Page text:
Making an IFS setup survive off-road is no easy task. To make sure his long-travel setup doesn’t leave him sidelined, the car was fit with a Spidertrax IFS housing that’s fit with a Gearworks high-pinion third member. The 40-spline ARB Air Locker is secured to the 5.43 gearset. Attached to the housing are Spidertrax 33-spline 300M axleshafts working with Series 30 RCV Performance joints. This setup finishes out with Spidertrax 45-spline Pro Series hubs. Steering the rig is a 7-inch rack-and-pinion steering setup from Howe.
Out back, you’ll find a trailing arm setup fit with a 2.5 King coilover and massive 4.0 bypass shock. The triangulated upper control arms help center the axle and provide bind-free motion for the 25 inches of total travel. Like the front, a PAC Racing 35-spline sway bar increases stability of the car.
While both differentials get their marching orders from 1480, 3.5-inch JE Reel drivelines, the rear ‘shaft is feeding a custom off-set 4-inch series Spidertrax rear axle. The chromoly housing is fit with a low-pinion third member with a 10-inch ring gear. Bolted to the 5.43:1 gearset is a 45-spline spool. This no-frills locker works with gun-drilled 300M Spidertrax axleshafts, which rotate the Spidertrax hubs. Stopping the setup are Wilwood six-piston calipers.
Since Healy is running solo, having a fast-spool recovery winch is a critical piece of equipment. His latest car is using one of the most proven setups in Ultra4 Racing- the Warn 9.0 Rc winch. Replacing the standard hook at the end of the Spydura synthetic rope is an UltraHook from Factor55.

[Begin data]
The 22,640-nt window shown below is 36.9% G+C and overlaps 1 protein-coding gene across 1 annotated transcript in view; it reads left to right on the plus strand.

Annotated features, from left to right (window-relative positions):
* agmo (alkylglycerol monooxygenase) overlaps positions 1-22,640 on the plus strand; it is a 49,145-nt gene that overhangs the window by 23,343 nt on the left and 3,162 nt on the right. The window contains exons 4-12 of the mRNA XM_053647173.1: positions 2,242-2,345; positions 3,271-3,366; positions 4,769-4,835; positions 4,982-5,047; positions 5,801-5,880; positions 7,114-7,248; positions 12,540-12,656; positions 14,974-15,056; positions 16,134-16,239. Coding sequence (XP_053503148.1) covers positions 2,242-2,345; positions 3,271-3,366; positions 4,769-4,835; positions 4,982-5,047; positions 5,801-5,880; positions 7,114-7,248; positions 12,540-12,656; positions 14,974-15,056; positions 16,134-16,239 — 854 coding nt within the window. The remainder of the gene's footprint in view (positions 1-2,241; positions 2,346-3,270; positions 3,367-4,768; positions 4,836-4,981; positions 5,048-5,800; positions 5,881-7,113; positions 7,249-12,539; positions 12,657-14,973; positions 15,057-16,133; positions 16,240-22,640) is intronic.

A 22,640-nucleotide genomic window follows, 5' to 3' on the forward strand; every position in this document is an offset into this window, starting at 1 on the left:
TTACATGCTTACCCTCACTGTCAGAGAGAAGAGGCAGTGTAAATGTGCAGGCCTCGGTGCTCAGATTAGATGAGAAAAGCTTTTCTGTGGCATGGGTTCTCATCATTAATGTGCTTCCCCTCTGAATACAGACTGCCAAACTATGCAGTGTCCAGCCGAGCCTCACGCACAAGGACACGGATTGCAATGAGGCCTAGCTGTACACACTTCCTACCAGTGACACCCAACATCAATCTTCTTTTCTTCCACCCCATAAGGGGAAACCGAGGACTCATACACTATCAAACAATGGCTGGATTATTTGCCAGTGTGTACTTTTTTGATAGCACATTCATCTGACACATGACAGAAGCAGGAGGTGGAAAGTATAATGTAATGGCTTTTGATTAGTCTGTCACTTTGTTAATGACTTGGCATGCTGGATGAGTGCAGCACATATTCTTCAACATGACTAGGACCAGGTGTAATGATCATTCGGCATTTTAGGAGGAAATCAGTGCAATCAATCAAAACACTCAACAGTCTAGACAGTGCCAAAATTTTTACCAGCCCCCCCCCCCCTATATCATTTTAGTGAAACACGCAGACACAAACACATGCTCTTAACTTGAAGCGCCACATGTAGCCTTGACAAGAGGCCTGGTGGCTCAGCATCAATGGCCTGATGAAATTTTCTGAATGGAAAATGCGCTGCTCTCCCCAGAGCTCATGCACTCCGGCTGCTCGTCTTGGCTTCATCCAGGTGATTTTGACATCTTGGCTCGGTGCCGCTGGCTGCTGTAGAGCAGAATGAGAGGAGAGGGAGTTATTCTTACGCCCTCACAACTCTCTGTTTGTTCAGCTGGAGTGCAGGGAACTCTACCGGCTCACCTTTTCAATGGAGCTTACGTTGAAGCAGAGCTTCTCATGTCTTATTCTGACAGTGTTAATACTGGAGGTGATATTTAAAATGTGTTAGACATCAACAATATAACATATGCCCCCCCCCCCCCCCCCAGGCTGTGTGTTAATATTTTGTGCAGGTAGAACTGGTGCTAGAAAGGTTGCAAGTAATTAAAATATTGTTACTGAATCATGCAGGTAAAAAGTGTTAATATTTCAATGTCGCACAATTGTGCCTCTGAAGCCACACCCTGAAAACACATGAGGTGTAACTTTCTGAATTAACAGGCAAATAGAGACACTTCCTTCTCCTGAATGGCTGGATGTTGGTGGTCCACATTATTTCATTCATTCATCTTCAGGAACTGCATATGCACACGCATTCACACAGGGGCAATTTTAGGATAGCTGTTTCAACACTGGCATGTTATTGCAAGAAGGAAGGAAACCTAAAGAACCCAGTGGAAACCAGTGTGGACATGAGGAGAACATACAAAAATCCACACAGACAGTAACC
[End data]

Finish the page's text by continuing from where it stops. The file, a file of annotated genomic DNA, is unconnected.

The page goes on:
Fueling and Cooling
Offering plenty of fuel for the desert stretches is a Pyrotec 45-gallon fuel cell. This uses dual Aeromotive fuel pumps for reliable delivery. Tucked just in front of the cell is a CBR radiator and electric fan setup. CBR is also the company that was used for all of the oil coolers on the car.
A Winning Combination
One thing that has been a staple in Healy’s racing career, and something he definitely contributes to part of his success, are the Nitto Trail Grapplers he races on. The Trail Grapplers dominated the podium at the 2020 King of the Hammers and allowed him to get through the race with zero flats. Securing the 40x13.50R17 mud-terrain radials are 17-inch Forged beadlocks from Centerline wheels.
A signature look for Healy’s race cars throughout the years has been the red headlights. His latest Ford Bronco 4400 car continues this tradition thanks to Vision X Unite lights. Of course, there’s an assortment of other Vision X LED lights throughout the rig that not only provide safety lighting needed for desert racing, but far reaching vision for when this race rigs sees a late-night challenge (Baja 1000 anyone?).